Windows XP

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Microsoft Windows XP is the sixth release of the NT series of operating systems, and was the first to be marketed in a variety of editions: XP Home and XP Professional, designed for business and power users. The advanced features in XP Professional are generally disabled in Home Edition, but are there and can be activated. There were two 64-bit editions, an embedded edition and a tablet edition.

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Patch Pic
This article provides a convenient collection of links to Microsoft provided Security Patches for operating systems that have reached their End of Life support cycle. Included operating systems covered by this article are Windows XP, Windows Server 2003 and 2008 - Both 32 and 64 Bit installs.
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Sort through files and only retrieve current date.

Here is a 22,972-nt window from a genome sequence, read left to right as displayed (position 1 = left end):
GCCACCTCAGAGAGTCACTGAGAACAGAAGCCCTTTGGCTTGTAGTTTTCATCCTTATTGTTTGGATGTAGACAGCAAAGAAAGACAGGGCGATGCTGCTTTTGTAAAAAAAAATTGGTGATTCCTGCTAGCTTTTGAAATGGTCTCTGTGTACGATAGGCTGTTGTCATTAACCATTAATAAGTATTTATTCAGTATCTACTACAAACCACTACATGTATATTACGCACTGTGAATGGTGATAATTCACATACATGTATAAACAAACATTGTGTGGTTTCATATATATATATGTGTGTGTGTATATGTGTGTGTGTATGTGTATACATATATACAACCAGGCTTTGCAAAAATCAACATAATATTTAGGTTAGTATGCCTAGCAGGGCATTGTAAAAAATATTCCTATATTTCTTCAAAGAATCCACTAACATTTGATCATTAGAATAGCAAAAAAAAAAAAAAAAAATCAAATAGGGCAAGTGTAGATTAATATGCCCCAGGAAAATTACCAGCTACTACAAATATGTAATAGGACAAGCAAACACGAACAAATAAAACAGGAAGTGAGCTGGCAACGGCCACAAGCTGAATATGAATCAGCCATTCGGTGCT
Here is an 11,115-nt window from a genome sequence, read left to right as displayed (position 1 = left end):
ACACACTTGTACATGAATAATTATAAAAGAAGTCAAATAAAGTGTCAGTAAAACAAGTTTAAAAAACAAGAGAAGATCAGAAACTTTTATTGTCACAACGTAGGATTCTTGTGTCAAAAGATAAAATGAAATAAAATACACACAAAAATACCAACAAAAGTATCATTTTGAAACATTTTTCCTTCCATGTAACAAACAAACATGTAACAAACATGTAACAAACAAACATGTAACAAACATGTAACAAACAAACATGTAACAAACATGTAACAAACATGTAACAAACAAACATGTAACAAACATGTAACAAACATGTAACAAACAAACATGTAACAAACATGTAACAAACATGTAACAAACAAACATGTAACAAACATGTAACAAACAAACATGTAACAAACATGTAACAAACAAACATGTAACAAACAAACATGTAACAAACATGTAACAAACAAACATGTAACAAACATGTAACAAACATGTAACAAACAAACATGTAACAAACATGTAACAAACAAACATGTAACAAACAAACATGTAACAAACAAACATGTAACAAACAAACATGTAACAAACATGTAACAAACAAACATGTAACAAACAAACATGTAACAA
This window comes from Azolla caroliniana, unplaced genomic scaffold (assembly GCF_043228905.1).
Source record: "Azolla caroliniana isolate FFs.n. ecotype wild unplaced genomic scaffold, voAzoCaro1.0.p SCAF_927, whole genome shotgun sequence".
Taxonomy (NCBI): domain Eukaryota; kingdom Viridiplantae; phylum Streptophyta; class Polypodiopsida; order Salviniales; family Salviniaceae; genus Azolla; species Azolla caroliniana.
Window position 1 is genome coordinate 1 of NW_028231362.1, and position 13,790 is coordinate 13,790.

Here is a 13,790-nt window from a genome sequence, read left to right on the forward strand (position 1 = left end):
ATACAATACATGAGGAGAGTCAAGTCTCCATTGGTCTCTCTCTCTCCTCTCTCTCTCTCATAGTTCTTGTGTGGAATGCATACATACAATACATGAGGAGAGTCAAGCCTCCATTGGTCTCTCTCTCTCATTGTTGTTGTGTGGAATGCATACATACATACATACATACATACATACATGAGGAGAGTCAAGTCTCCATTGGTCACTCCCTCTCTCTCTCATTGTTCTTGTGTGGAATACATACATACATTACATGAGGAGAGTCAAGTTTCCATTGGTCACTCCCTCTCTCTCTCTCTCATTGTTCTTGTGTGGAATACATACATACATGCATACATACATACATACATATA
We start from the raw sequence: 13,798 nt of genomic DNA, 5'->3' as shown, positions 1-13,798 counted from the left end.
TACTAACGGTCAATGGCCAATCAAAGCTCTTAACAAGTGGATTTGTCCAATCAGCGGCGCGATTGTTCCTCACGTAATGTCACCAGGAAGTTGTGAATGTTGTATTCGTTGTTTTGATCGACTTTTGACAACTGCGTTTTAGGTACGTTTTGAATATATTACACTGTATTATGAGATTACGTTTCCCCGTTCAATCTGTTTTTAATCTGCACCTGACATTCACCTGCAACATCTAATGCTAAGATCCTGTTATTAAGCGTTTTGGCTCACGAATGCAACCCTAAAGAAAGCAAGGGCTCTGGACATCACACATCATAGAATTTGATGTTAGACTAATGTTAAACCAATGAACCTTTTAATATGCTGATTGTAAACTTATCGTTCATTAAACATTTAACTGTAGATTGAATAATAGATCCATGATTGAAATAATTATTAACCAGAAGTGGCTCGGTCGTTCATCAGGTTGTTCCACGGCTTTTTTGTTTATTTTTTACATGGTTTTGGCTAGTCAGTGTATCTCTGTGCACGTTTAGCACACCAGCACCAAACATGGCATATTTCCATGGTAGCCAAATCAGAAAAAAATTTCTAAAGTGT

I have a batch file that I wrote to retrieve log files from workstations.  In some cases, I only need to run this for the current date only, my batch file does not appear to be working and still grabbing everything.

I have the source and target correct as when I run it without the code above it, it grabs everything.

@ECHO Computer Logs Current Date

pause

For /f "tokens=1-3 delims=/ " %%a in ('date /t') do (set currentDate=%%a-%%b-%%c)

For /f "tokens=1-3 delims=/: " %%a in ('time /t') do (set currentTime=%%a%%b%%c)

echo %currentDate%-%currentTime%
set todaysLogs=%currentDate%--%currentTime%

xcopy /y \\Computer name\path\file.txt "C:\Users\me\Desktop\ComputerLogsMS2\Computer name"
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and iVanti patches Windows XP and Windows 2003! for all those that have not migrated it yet!